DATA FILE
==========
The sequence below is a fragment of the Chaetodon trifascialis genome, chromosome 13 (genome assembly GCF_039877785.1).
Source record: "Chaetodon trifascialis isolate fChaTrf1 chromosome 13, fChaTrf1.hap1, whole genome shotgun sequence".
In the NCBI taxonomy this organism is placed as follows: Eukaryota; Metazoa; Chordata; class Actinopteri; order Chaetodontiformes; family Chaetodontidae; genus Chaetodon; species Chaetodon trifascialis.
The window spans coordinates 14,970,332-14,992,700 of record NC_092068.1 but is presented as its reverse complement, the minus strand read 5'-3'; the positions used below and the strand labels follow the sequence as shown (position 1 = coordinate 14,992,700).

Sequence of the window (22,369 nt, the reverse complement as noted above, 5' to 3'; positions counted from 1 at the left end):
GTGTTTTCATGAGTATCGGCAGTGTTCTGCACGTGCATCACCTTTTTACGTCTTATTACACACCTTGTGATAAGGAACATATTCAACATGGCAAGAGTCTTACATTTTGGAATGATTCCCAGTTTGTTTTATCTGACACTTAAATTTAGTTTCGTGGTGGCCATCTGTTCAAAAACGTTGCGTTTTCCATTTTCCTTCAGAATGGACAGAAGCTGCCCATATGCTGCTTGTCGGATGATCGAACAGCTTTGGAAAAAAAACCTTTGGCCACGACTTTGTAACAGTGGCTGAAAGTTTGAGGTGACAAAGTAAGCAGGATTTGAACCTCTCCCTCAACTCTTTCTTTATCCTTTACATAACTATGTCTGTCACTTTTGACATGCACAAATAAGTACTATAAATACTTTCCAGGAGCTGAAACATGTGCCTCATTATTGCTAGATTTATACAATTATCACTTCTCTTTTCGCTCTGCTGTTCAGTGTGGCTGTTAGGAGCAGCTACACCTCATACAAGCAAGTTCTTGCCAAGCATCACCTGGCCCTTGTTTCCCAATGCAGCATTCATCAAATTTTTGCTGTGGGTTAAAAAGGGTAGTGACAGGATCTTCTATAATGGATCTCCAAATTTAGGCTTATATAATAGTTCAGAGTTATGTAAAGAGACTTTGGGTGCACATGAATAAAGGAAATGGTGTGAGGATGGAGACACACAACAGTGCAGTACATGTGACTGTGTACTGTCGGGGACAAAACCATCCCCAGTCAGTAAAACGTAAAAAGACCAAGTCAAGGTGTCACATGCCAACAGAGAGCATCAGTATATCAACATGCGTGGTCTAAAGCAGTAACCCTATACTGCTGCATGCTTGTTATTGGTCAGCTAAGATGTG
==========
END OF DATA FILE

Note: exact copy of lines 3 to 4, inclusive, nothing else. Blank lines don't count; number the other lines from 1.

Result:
In the NCBI taxonomy this organism is placed as follows: Eukaryota; Metazoa; Chordata; class Actinopteri; order Chaetodontiformes; family Chaetodontidae; genus Chaetodon; species Chaetodon trifascialis.
The window spans coordinates 14,970,332-14,992,700 of record NC_092068.1 but is presented as its reverse complement, the minus strand read 5'-3'; the positions used below and the strand labels follow the sequence as shown (position 1 = coordinate 14,992,700).